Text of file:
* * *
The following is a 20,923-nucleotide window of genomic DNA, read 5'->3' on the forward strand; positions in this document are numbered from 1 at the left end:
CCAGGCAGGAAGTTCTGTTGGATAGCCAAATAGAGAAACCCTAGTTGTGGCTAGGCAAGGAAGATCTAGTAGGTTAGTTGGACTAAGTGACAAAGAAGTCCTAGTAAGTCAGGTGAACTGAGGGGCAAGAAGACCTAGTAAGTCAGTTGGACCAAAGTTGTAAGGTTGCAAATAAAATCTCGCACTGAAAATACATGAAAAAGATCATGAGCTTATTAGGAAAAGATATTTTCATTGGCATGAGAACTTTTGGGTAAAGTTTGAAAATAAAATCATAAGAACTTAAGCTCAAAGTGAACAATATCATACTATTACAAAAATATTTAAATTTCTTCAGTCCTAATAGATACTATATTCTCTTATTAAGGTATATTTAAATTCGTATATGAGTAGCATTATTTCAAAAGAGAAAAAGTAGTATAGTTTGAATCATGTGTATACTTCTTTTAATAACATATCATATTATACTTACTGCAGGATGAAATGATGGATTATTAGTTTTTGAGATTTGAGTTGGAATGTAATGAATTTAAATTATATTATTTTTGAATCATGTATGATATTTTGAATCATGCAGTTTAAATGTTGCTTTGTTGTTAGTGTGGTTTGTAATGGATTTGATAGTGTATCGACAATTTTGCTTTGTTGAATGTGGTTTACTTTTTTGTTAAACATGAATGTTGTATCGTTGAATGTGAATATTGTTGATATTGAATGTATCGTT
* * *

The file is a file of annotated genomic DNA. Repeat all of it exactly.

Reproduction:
The following is a 20,923-nucleotide window of genomic DNA, read 5'->3' on the forward strand; positions in this document are numbered from 1 at the left end:
CCAGGCAGGAAGTTCTGTTGGATAGCCAAATAGAGAAACCCTAGTTGTGGCTAGGCAAGGAAGATCTAGTAGGTTAGTTGGACTAAGTGACAAAGAAGTCCTAGTAAGTCAGGTGAACTGAGGGGCAAGAAGACCTAGTAAGTCAGTTGGACCAAAGTTGTAAGGTTGCAAATAAAATCTCGCACTGAAAATACATGAAAAAGATCATGAGCTTATTAGGAAAAGATATTTTCATTGGCATGAGAACTTTTGGGTAAAGTTTGAAAATAAAATCATAAGAACTTAAGCTCAAAGTGAACAATATCATACTATTACAAAAATATTTAAATTTCTTCAGTCCTAATAGATACTATATTCTCTTATTAAGGTATATTTAAATTCGTATATGAGTAGCATTATTTCAAAAGAGAAAAAGTAGTATAGTTTGAATCATGTGTATACTTCTTTTAATAACATATCATATTATACTTACTGCAGGATGAAATGATGGATTATTAGTTTTTGAGATTTGAGTTGGAATGTAATGAATTTAAATTATATTATTTTTGAATCATGTATGATATTTTGAATCATGCAGTTTAAATGTTGCTTTGTTGTTAGTGTGGTTTGTAATGGATTTGATAGTGTATCGACAATTTTGCTTTGTTGAATGTGGTTTACTTTTTTGTTAAACATGAATGTTGTATCGTTGAATGTGAATATTGTTGATATTGAATGTATCGTT